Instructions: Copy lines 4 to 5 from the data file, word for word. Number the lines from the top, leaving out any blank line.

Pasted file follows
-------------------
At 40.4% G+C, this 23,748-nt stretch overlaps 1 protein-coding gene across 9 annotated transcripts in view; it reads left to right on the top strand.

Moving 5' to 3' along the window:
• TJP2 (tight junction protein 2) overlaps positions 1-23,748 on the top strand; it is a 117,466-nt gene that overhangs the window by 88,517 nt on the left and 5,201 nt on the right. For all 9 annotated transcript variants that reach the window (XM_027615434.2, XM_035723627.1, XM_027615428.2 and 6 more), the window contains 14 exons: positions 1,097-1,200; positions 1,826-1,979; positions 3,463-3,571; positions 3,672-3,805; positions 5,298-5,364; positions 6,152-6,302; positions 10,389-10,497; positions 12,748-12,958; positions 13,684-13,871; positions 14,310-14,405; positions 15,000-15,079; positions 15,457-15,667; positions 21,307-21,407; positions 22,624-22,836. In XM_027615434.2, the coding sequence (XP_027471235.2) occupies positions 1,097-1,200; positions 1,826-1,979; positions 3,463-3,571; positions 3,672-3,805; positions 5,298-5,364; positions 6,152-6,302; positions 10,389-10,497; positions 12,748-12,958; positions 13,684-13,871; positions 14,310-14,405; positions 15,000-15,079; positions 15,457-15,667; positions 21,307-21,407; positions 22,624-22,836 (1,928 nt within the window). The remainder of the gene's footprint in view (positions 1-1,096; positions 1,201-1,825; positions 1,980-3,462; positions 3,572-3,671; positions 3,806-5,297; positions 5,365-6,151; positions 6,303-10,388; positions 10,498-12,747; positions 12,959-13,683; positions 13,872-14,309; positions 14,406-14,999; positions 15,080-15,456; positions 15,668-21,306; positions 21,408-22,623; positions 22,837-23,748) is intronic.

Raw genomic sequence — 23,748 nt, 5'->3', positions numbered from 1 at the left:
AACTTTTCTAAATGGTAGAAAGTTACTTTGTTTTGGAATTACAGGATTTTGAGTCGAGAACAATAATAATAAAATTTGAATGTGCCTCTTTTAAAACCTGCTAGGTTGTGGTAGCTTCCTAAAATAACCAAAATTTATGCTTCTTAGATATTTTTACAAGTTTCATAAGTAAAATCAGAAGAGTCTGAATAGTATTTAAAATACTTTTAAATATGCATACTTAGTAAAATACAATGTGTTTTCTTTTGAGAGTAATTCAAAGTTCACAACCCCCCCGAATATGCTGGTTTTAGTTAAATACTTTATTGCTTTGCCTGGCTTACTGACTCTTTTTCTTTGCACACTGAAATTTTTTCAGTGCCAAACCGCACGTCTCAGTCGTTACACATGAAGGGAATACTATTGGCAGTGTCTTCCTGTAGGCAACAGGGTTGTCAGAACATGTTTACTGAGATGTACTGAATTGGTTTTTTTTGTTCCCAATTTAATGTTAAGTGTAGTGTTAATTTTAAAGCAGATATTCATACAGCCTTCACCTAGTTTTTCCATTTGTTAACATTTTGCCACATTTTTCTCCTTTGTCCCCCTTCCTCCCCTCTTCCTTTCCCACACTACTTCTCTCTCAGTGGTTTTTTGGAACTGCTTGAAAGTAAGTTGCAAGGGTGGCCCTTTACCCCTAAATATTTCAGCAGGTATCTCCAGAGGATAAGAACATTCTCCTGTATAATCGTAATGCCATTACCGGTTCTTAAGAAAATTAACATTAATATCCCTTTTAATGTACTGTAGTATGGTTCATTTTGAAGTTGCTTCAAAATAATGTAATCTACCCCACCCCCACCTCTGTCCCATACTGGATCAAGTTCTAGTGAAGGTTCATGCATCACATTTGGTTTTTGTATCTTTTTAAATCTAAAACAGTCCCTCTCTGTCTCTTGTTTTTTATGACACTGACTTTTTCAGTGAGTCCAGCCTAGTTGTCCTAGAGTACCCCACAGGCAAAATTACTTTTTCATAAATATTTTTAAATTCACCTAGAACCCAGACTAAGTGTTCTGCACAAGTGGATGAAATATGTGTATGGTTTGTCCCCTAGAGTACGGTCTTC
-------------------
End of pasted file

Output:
Raw genomic sequence — 23,748 nt, 5'->3', positions numbered from 1 at the left:
AACTTTTCTAAATGGTAGAAAGTTACTTTGTTTTGGAATTACAGGATTTTGAGTCGAGAACAATAATAATAAAATTTGAATGTGCCTCTTTTAAAACCTGCTAGGTTGTGGTAGCTTCCTAAAATAACCAAAATTTATGCTTCTTAGATATTTTTACAAGTTTCATAAGTAAAATCAGAAGAGTCTGAATAGTATTTAAAATACTTTTAAATATGCATACTTAGTAAAATACAATGTGTTTTCTTTTGAGAGTAATTCAAAGTTCACAACCCCCCCGAATATGCTGGTTTTAGTTAAATACTTTATTGCTTTGCCTGGCTTACTGACTCTTTTTCTTTGCACACTGAAATTTTTTCAGTGCCAAACCGCACGTCTCAGTCGTTACACATGAAGGGAATACTATTGGCAGTGTCTTCCTGTAGGCAACAGGGTTGTCAGAACATGTTTACTGAGATGTACTGAATTGGTTTTTTTTGTTCCCAATTTAATGTTAAGTGTAGTGTTAATTTTAAAGCAGATATTCATACAGCCTTCACCTAGTTTTTCCATTTGTTAACATTTTGCCACATTTTTCTCCTTTGTCCCCCTTCCTCCCCTCTTCCTTTCCCACACTACTTCTCTCTCAGTGGTTTTTTGGAACTGCTTGAAAGTAAGTTGCAAGGGTGGCCCTTTACCCCTAAATATTTCAGCAGGTATCTCCAGAGGATAAGAACATTCTCCTGTATAATCGTAATGCCATTACCGGTTCTTAAGAAAATTAACATTAATATCCCTTTTAATGTACTGTAGTATGGTTCATTTTGAAGTTGCTTCAAAATAATGTAATCTACCCCACCCCCACCTCTGTCCCATACTGGATCAAGTTCTAGTGAAGGTTCATGCATCACATTTGGTTTTTGTATCTTTTTAAATCTAAAACAGTCCCTCTCTGTCTCTTGTTTTTTATGACACTGACTTTTTCAGTGAGTCCAGCCTAGTTGTCCTAGAGTACCCCACAGGCAAAATTACTTTTTCATAAATATTTTTAAATTCACCTAGAACCCAGACTAAGTGTTCTGCACAAGTGGATGAAATATGTGTATGGTTTGTCCCCTAGAGTACGGTCTTC